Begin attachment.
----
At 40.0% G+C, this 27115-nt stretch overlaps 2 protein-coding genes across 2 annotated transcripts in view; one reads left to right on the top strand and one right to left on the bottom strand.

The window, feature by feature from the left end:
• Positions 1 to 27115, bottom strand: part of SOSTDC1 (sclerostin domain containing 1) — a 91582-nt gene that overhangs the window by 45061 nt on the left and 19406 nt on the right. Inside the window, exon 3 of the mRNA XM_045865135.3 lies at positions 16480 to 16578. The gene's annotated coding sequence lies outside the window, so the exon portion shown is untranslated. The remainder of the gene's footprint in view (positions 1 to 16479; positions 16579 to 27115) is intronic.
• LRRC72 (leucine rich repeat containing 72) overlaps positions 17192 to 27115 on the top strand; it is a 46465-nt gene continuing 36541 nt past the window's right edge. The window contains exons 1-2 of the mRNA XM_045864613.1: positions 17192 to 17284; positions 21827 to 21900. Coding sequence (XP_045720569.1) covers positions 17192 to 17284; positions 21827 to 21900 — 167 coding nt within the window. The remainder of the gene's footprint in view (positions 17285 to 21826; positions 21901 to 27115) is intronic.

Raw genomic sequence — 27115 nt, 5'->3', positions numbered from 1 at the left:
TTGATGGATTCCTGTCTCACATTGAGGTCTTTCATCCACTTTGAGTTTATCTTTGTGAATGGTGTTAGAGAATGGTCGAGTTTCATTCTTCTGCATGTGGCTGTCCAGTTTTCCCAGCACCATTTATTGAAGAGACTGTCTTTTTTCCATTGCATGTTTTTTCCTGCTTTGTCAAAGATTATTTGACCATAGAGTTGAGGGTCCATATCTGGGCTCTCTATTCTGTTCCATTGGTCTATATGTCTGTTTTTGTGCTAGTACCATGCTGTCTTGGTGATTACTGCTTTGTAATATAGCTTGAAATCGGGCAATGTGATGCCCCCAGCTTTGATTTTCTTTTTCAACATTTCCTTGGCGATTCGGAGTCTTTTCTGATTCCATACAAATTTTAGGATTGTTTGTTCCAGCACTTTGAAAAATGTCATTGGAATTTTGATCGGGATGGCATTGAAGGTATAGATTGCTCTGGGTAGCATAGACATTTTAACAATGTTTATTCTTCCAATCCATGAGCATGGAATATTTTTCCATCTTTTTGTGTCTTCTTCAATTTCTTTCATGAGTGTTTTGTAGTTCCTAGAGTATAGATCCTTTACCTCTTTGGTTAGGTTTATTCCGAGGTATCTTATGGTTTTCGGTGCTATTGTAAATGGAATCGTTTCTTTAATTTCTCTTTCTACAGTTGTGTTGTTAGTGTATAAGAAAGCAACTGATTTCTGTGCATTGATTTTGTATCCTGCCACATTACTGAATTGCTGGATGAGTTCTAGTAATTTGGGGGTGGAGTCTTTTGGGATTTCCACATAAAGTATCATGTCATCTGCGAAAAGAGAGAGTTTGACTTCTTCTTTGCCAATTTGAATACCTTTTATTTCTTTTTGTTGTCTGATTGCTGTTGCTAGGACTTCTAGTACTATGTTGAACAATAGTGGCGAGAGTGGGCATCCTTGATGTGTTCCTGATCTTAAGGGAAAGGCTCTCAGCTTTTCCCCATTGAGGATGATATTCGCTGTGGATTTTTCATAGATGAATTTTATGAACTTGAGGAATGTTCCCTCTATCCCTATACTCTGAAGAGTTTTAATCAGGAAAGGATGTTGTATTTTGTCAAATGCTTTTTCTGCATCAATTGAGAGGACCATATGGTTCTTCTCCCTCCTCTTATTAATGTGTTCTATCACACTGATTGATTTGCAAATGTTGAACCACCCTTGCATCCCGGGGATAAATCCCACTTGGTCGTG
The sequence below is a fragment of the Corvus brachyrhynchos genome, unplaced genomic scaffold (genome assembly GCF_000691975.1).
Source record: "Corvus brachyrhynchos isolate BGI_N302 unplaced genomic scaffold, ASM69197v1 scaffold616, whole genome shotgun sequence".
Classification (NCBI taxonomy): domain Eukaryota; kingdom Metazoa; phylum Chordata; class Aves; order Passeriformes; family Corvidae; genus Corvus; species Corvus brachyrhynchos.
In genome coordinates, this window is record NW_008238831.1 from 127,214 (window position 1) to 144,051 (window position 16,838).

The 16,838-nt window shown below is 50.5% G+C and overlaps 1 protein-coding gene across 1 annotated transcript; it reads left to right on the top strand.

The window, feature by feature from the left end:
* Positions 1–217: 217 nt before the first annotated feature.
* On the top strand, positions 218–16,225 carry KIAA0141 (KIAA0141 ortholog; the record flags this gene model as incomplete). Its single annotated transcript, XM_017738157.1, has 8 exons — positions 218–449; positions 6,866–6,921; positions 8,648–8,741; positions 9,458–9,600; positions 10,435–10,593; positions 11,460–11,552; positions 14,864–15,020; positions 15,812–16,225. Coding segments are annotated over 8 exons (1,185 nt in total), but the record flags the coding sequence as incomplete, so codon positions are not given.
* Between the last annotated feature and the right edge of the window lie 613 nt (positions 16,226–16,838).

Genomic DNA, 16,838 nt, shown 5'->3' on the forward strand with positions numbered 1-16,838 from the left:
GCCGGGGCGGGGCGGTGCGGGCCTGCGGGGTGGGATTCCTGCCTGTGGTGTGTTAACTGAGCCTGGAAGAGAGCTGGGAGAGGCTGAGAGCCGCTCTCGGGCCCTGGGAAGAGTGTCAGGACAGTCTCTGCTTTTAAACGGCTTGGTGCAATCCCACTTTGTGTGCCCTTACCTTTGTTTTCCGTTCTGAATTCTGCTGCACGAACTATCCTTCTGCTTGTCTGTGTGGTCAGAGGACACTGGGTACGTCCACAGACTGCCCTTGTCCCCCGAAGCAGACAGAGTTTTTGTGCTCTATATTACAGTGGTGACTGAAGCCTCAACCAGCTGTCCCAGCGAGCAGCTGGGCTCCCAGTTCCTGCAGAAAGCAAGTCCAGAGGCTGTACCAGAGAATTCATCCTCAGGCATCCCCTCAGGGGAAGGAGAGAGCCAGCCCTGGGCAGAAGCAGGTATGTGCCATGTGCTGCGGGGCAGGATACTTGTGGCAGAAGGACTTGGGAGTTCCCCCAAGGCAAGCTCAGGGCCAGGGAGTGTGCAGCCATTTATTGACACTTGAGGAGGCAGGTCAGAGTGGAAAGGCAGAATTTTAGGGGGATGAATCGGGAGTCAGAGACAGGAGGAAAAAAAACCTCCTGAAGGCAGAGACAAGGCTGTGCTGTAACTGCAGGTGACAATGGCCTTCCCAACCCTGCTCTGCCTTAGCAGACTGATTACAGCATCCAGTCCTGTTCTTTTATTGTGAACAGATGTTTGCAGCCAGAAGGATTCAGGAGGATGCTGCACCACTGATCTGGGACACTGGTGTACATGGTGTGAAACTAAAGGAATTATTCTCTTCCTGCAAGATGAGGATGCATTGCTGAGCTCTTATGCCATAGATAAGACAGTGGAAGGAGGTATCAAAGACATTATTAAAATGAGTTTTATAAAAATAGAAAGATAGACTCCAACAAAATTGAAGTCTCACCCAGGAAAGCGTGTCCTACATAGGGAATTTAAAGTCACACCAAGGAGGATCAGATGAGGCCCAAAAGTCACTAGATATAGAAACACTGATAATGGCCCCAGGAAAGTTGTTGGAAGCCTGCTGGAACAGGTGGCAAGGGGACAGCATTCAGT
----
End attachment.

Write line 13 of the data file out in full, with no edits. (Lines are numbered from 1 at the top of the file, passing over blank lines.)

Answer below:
* Positions 1–217: 217 nt before the first annotated feature.